Of course, Judaism comes from the same tradition as Christianity.  The Old Testament is about God’s interactions with the people of Israel.  Judaism is also monotheistic.  There is only one God.  The path to that God is to follow the law, the 10 commandments but also all of the laws that came later as well.  It is interesting that for the most part, Judaism is not so concerned about the afterlife.

 

  1.  Humanism

 

Again, humanism is more of a philosophy than a religion.  There is no God in humanism.  Humanists consider all people to be basically good and they look to other humans to show the way, to decide right from wrong, to determine what truth is.  There is no path to God since humanists by and large do not believe in God.       

 

  1. Christianity

 

Christianity is also a monotheistic religion.  We believe in only one God who is seen as 3 in 1, Father, Son and Holy Spirit.  Christianity believes that humanity is by nature sinful, that sin needs to be paid for and that Jesus did indeed pay the penalty for sin when He died on the cross.  The way to God is all about grace, it is all about God reaching down to us, sending Jesus to die on the cross for our forgiveness and that we are accepted by God not on the basis of what we have done, but that we are accepted by God through God’s grace. 

 

So, Hinduism believes in a multitude of gods and goddesses, Buddhism says there is no deity, Humanism says there is no God, Muslims believe in a powerful but unknowable God, Judaism has one god but has little concept for life after death and the way to that God is through following the law, and Christians believe in a loving God who provided a way to Him through the cross of Jesus.  With all of those vast differences—from reincarnation to having no concept of an afterlife to believing in an eternal heaven, from working your way to God to heaven is given to those who believe through God’s grace, do all religions worship the same God?  Here’s a second question to explore:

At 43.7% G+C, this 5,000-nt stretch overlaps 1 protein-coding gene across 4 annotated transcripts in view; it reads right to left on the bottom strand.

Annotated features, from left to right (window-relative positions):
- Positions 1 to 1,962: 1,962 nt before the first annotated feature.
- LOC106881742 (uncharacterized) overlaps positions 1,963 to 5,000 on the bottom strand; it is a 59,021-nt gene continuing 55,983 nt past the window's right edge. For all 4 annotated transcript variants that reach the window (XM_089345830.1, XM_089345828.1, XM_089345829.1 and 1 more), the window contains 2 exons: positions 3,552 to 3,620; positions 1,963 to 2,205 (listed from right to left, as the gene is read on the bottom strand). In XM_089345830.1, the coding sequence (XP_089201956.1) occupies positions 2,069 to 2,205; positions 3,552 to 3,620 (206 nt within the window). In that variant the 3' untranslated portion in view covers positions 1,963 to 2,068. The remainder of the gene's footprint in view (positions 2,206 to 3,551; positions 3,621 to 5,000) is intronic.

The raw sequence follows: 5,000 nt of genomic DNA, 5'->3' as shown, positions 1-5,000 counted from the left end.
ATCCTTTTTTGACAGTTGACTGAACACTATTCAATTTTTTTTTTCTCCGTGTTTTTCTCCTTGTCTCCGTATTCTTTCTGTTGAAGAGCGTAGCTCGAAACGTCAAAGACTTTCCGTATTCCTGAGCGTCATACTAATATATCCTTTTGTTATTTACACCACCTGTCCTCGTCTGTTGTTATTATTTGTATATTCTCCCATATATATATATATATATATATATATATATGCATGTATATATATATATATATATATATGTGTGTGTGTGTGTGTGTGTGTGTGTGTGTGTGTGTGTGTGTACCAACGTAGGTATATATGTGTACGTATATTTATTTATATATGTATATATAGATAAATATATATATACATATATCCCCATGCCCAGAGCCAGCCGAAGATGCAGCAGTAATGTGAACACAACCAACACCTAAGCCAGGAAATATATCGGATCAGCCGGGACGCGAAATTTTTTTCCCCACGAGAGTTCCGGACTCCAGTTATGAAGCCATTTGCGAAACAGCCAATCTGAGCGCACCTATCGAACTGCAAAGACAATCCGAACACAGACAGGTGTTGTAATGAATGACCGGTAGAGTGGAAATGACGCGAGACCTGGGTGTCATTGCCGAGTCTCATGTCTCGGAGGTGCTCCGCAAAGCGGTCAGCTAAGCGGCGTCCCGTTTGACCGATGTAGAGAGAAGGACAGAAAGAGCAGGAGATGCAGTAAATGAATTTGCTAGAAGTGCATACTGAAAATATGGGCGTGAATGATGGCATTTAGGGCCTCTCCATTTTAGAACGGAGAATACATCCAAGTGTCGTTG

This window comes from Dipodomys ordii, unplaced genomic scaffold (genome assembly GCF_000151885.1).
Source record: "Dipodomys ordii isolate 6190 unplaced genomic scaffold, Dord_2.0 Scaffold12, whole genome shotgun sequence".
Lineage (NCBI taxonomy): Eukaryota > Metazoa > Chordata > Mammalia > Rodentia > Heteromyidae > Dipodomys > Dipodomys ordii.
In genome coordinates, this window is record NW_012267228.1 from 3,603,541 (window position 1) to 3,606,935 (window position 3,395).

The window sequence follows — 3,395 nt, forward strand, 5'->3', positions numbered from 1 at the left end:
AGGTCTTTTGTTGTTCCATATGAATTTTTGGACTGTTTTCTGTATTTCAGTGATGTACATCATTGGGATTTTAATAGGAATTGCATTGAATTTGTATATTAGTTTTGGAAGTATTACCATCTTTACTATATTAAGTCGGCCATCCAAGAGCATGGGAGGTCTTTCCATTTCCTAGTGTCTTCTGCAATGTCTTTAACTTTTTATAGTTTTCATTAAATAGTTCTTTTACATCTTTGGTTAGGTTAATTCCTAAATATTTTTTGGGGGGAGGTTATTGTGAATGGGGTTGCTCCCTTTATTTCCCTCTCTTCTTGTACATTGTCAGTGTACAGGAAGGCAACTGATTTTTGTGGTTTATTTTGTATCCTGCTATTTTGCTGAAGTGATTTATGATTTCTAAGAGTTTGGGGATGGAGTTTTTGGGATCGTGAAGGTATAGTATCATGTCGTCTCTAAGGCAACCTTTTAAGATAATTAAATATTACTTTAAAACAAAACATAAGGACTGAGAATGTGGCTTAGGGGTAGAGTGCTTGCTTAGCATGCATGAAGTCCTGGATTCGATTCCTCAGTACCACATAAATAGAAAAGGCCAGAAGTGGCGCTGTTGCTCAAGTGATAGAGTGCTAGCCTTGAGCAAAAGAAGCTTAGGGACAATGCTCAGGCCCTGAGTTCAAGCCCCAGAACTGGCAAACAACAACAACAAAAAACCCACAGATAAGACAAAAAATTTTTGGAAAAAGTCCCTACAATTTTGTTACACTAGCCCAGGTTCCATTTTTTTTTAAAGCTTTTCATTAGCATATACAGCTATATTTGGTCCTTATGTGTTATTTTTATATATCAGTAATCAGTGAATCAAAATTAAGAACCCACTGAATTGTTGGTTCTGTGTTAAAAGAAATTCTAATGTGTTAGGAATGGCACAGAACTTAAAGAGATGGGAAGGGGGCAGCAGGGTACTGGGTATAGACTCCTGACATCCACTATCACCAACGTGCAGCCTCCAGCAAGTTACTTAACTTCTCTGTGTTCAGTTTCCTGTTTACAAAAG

1. Do All Religions View Jesus the Same?

 

Hinduism may see Jesus as just another emanation of god.  Buddhism and humanism may see Jesus as a great teacher on the level of other human teachers, just someone else to consider in one’s personal search for meaning and truth. Judaism sees Jesus perhaps as a great teacher but not the messiah and certainly not God.  Islam is similar.  Islam considers Jesus a great prophet but that is all.  The Trinity or the belief that Jesus is God is considered blasphemy.   

 

Christianity sees Jesus in a totally different light.  We see Jesus as far more than just a great teacher.  We see Him as God, the second Person of the Trinity.  We just finished celebrating Christmas in which we might read from the Gospel of John;